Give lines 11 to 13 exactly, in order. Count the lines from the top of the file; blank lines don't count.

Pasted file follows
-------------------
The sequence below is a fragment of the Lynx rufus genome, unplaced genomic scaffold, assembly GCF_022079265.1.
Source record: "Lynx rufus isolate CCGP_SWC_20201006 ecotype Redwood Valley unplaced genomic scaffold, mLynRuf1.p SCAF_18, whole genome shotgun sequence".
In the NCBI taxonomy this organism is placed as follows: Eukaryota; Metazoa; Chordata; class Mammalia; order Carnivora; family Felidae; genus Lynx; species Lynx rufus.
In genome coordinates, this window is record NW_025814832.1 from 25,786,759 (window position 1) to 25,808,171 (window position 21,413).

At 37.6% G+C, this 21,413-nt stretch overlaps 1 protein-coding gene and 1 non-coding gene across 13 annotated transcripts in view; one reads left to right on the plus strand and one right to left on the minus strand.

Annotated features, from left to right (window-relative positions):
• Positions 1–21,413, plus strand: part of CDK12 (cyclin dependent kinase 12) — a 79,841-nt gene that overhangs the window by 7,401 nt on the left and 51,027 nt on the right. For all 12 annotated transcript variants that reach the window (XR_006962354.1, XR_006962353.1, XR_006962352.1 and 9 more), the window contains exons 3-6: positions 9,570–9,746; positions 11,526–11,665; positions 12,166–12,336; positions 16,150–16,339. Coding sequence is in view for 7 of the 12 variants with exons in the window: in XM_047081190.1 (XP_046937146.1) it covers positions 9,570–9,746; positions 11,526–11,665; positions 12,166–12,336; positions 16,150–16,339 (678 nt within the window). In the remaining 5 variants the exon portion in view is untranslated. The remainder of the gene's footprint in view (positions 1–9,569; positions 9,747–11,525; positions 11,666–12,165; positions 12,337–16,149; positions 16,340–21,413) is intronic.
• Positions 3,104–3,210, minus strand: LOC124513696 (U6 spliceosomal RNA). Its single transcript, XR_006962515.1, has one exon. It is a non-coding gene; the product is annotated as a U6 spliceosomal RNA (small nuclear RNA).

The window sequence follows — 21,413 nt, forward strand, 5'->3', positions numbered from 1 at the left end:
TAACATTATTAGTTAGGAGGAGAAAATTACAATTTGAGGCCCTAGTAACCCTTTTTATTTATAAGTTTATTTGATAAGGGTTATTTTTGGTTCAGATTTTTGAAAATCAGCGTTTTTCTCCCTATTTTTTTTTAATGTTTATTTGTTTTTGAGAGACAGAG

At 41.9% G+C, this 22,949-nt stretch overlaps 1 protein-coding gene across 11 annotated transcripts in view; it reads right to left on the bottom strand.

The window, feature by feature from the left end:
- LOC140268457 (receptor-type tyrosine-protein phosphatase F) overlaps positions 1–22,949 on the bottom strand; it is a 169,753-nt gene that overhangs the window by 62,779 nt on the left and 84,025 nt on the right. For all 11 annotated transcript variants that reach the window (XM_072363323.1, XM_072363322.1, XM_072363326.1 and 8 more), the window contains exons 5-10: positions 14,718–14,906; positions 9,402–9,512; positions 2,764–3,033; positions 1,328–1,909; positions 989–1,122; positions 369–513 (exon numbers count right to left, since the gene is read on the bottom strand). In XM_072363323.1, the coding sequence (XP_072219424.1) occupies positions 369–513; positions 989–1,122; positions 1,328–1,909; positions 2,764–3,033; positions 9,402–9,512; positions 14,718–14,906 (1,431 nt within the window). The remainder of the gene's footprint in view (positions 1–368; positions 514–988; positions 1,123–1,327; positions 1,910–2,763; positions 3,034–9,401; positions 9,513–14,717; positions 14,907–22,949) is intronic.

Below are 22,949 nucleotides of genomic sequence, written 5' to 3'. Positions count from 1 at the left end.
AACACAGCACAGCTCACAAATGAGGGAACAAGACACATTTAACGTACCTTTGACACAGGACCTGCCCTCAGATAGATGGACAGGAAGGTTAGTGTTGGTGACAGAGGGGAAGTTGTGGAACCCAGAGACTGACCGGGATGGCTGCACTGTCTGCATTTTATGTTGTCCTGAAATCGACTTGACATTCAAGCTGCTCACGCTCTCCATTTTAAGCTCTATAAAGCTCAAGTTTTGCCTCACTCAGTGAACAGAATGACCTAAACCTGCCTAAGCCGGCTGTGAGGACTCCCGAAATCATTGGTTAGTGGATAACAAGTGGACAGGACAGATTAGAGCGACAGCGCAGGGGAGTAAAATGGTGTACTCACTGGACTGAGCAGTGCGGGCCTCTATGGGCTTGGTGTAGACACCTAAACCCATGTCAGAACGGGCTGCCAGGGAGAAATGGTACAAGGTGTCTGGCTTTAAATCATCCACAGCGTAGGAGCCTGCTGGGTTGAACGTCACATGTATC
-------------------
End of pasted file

At 41.9% G+C, this 22,949-nt stretch overlaps 1 protein-coding gene across 11 annotated transcripts in view; it reads right to left on the bottom strand.

The window, feature by feature from the left end:
- LOC140268457 (receptor-type tyrosine-protein phosphatase F) overlaps positions 1–22,949 on the bottom strand; it is a 169,753-nt gene that overhangs the window by 62,779 nt on the left and 84,025 nt on the right. For all 11 annotated transcript variants that reach the window (XM_072363323.1, XM_072363322.1, XM_072363326.1 and 8 more), the window contains exons 5-10: positions 14,718–14,906; positions 9,402–9,512; positions 2,764–3,033; positions 1,328–1,909; positions 989–1,122; positions 369–513 (exon numbers count right to left, since the gene is read on the bottom strand). In XM_072363323.1, the coding sequence (XP_072219424.1) occupies positions 369–513; positions 989–1,122; positions 1,328–1,909; positions 2,764–3,033; positions 9,402–9,512; positions 14,718–14,906 (1,431 nt within the window). The remainder of the gene's footprint in view (positions 1–368; positions 514–988; positions 1,123–1,327; positions 1,910–2,763; positions 3,034–9,401; positions 9,513–14,717; positions 14,907–22,949) is intronic.